Am I Right?

How to live ethically

Not Seeing What's Right in Front of Your Eyes

The invisible eight-hundred pound gorilla

Some things are too sensitive to be discussed. No wants to talk about the eight-hundred pound gorilla in the room, as the saying goes. The ‘gorilla’ could be a problem that causes defensiveness or embarrassment or something so potent that to acknowledge its presence is dangerous to yourself or the group. So there is the looking away, the pretending that it isn’t there. No one talks about the real problem, the eight-hundred pound gorilla. It is the unspoken presence.

The phrase “eight hundred pound gorilla” (or the six hundred and nine hundred pound variations) refers to something that everyone knows about and refuses to comment upon. But what if it weren’t figurative but a real gorilla in the room? Is it possible that while in the room it won’t be seen?

I recently did just this experiment in my class. Here were graduate students in the business school who had just gone through a lecture/discussion about the importance of awareness in ethics. The point was that if you don’t see a problem, then you won’t do anything about it. It becomes hard even to ascribe responsibility when a person is oblivious. For example, if you are the beach and someone is drowning nearby, if you have your earbuds in and are engrossed in your book so that you don’t either hear or see the person, you can’t be judged immoral for not responding to the cries for help.

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There is much that goes on around us that is like the drowning person and many go about their business unaware of the distress. That was the point of the two-hour long discussion.

“So let’s end the class with something fun,” I said. I then showed them the following video: http://www.youtube.com/watch?v=vJG698U2Mvo

What they watched was the Chabris and Simons demonstration in which two teams, one in white shirts and the other in black shirts, pass a basketball back and forth. Viewers are instructed to count the number of passes made by the white-shirt team. My students, mostly working adults taking the nighttime class, diligently counted the passes and reported the results. Nearly all were right.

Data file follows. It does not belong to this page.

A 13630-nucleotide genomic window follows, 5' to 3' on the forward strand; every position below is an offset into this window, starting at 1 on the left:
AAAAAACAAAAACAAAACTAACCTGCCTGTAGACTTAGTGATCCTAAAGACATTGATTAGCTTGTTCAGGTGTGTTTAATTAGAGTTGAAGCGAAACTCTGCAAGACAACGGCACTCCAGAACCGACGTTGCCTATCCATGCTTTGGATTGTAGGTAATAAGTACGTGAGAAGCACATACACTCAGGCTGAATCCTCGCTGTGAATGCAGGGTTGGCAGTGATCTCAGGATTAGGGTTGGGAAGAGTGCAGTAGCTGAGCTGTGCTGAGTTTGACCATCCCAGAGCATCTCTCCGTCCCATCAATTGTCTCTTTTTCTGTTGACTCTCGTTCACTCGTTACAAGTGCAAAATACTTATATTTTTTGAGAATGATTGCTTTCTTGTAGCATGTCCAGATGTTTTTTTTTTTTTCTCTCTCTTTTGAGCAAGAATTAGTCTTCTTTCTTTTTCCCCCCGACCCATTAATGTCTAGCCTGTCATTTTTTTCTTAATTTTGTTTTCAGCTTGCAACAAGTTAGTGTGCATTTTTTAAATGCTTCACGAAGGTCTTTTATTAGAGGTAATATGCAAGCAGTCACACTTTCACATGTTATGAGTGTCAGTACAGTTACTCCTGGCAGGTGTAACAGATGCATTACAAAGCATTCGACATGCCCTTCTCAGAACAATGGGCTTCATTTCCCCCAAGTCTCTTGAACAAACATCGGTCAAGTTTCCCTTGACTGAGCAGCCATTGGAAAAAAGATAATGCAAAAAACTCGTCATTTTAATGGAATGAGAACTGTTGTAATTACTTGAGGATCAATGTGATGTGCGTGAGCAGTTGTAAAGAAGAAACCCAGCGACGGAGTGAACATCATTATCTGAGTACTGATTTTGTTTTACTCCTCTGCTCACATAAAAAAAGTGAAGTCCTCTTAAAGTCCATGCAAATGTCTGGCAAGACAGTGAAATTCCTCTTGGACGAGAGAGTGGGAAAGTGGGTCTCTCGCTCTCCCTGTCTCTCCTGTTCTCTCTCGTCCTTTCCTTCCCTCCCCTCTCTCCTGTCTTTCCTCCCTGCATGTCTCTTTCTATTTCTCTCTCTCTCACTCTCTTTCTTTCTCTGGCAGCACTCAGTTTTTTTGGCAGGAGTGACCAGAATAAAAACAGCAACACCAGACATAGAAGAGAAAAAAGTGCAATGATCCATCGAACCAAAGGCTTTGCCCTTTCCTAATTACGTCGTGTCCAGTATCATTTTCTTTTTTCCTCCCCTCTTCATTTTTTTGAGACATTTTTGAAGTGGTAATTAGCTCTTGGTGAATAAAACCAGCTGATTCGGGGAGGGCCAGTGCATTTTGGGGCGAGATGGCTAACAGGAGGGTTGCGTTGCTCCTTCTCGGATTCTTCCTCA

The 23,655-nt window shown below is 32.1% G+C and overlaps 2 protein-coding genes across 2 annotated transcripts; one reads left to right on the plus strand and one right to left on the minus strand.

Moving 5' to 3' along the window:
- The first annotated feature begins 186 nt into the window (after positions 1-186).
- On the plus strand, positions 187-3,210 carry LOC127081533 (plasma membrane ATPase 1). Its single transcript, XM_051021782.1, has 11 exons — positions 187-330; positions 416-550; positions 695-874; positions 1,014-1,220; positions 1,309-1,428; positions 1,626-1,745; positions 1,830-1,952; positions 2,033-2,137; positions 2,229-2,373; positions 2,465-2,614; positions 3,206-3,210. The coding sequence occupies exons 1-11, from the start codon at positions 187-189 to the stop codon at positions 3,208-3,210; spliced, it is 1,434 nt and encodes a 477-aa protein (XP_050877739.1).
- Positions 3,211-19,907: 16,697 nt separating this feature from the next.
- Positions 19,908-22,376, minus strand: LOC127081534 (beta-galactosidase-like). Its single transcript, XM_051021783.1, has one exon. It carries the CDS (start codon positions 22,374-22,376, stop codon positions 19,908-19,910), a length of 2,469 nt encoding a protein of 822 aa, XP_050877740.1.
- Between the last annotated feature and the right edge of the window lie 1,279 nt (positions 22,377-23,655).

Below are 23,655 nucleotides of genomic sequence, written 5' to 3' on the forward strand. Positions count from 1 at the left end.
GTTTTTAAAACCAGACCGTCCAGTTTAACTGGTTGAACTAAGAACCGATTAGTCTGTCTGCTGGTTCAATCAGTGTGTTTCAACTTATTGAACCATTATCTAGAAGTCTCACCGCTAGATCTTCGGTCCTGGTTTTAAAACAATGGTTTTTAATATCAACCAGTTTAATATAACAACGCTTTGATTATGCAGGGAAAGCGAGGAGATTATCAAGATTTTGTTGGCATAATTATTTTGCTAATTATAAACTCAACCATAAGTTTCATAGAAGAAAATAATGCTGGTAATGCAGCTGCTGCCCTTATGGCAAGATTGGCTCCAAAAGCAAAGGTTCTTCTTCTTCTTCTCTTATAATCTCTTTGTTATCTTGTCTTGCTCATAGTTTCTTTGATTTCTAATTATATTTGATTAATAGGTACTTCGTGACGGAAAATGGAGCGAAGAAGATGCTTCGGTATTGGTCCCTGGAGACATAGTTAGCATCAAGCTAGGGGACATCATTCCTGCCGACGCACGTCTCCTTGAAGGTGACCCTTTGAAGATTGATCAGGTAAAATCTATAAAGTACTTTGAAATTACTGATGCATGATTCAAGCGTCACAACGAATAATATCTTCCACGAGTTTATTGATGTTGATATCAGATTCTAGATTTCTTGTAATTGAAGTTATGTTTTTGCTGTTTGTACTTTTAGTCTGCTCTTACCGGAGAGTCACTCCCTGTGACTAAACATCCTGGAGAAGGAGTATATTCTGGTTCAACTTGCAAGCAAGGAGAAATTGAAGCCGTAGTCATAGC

“Did you notice anything else?” I asked.

About half said they saw a gorilla walk across the court. The other half was incredulous, including one who was a surgeon and chief of a volunteer fire department. I then showed them the rest of the video. And sure enough there is a woman dressed in a gorilla suit who walks amongst the teams, thumps her chest and walks off camera, in view for 10 seconds.

That’s right, a gorilla in front of their eyes and half the class didn’t see it! This was consistent with other findings. Thousands have watched this video and about half don’t notice the gorilla.

In summarizing the Chambris and Simons findings, Daniel Kahneman, in Thinking, Fast and Slow, says that those who fail to see the gorilla are initially sure it wasn’t there—as were my students. “The gorilla study illustrates two important facts about our minds: we can be blind to the obvious, and we also blind to our blindness.”

When we focus intently on one thing, we don’t see other things. This helps get the immediate task done but can also be a severe limitation. Real gorillas in real rooms are dangerous.

 

 

 

 

Arthur Dobrin, D.S.W., teaches applied ethics at Hofstra University. He is the author, coauthor, and editor of more than twenty books.

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